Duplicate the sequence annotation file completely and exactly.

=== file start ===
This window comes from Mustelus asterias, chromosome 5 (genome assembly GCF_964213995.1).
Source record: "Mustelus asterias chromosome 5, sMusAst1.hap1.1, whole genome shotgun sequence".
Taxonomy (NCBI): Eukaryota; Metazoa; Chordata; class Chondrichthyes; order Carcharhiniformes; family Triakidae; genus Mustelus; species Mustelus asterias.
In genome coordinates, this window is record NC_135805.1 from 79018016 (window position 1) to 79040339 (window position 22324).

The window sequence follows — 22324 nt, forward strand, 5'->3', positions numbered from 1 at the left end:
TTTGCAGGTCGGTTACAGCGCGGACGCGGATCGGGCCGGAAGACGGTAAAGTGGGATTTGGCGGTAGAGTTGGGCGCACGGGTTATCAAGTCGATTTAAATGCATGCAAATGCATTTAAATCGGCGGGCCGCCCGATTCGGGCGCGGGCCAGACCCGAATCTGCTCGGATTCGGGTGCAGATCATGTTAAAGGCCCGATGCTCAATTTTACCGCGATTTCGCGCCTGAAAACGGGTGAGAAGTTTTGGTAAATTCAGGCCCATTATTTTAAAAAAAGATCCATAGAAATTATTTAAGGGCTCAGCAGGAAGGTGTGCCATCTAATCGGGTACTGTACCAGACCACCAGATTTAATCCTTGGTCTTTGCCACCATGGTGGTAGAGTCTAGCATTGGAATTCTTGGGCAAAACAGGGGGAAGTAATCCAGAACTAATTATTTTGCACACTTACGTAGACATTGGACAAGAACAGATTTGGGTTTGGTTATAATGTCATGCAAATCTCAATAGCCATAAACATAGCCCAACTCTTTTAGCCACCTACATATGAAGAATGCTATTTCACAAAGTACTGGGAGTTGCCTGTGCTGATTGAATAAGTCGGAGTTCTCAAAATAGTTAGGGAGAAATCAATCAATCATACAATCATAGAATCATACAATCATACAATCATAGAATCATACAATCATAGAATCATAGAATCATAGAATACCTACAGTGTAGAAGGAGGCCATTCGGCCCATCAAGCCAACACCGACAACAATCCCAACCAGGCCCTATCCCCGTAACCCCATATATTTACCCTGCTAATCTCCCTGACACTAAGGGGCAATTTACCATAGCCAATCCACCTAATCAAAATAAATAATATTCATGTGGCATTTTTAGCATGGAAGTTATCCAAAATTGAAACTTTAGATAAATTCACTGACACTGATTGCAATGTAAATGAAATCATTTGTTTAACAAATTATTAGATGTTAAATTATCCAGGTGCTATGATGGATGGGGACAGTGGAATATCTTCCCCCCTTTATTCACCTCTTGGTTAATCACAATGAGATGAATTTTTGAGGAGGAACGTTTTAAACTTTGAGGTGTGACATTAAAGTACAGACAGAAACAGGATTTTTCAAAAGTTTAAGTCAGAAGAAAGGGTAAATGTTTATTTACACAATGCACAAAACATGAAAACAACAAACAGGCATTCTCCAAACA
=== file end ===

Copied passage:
This window comes from Mustelus asterias, chromosome 5 (genome assembly GCF_964213995.1).
Source record: "Mustelus asterias chromosome 5, sMusAst1.hap1.1, whole genome shotgun sequence".
Taxonomy (NCBI): Eukaryota; Metazoa; Chordata; class Chondrichthyes; order Carcharhiniformes; family Triakidae; genus Mustelus; species Mustelus asterias.
In genome coordinates, this window is record NC_135805.1 from 79018016 (window position 1) to 79040339 (window position 22324).

The window sequence follows — 22324 nt, forward strand, 5'->3', positions numbered from 1 at the left end:
TTTGCAGGTCGGTTACAGCGCGGACGCGGATCGGGCCGGAAGACGGTAAAGTGGGATTTGGCGGTAGAGTTGGGCGCACGGGTTATCAAGTCGATTTAAATGCATGCAAATGCATTTAAATCGGCGGGCCGCCCGATTCGGGCGCGGGCCAGACCCGAATCTGCTCGGATTCGGGTGCAGATCATGTTAAAGGCCCGATGCTCAATTTTACCGCGATTTCGCGCCTGAAAACGGGTGAGAAGTTTTGGTAAATTCAGGCCCATTATTTTAAAAAAAGATCCATAGAAATTATTTAAGGGCTCAGCAGGAAGGTGTGCCATCTAATCGGGTACTGTACCAGACCACCAGATTTAATCCTTGGTCTTTGCCACCATGGTGGTAGAGTCTAGCATTGGAATTCTTGGGCAAAACAGGGGGAAGTAATCCAGAACTAATTATTTTGCACACTTACGTAGACATTGGACAAGAACAGATTTGGGTTTGGTTATAATGTCATGCAAATCTCAATAGCCATAAACATAGCCCAACTCTTTTAGCCACCTACATATGAAGAATGCTATTTCACAAAGTACTGGGAGTTGCCTGTGCTGATTGAATAAGTCGGAGTTCTCAAAATAGTTAGGGAGAAATCAATCAATCATACAATCATAGAATCATACAATCATACAATCATAGAATCATACAATCATAGAATCATAGAATCATAGAATACCTACAGTGTAGAAGGAGGCCATTCGGCCCATCAAGCCAACACCGACAACAATCCCAACCAGGCCCTATCCCCGTAACCCCATATATTTACCCTGCTAATCTCCCTGACACTAAGGGGCAATTTACCATAGCCAATCCACCTAATCAAAATAAATAATATTCATGTGGCATTTTTAGCATGGAAGTTATCCAAAATTGAAACTTTAGATAAATTCACTGACACTGATTGCAATGTAAATGAAATCATTTGTTTAACAAATTATTAGATGTTAAATTATCCAGGTGCTATGATGGATGGGGACAGTGGAATATCTTCCCCCCTTTATTCACCTCTTGGTTAATCACAATGAGATGAATTTTTGAGGAGGAACGTTTTAAACTTTGAGGTGTGACATTAAAGTACAGACAGAAACAGGATTTTTCAAAAGTTTAAGTCAGAAGAAAGGGTAAATGTTTATTTACACAATGCACAAAACATGAAAACAACAAACAGGCATTCTCCAAACA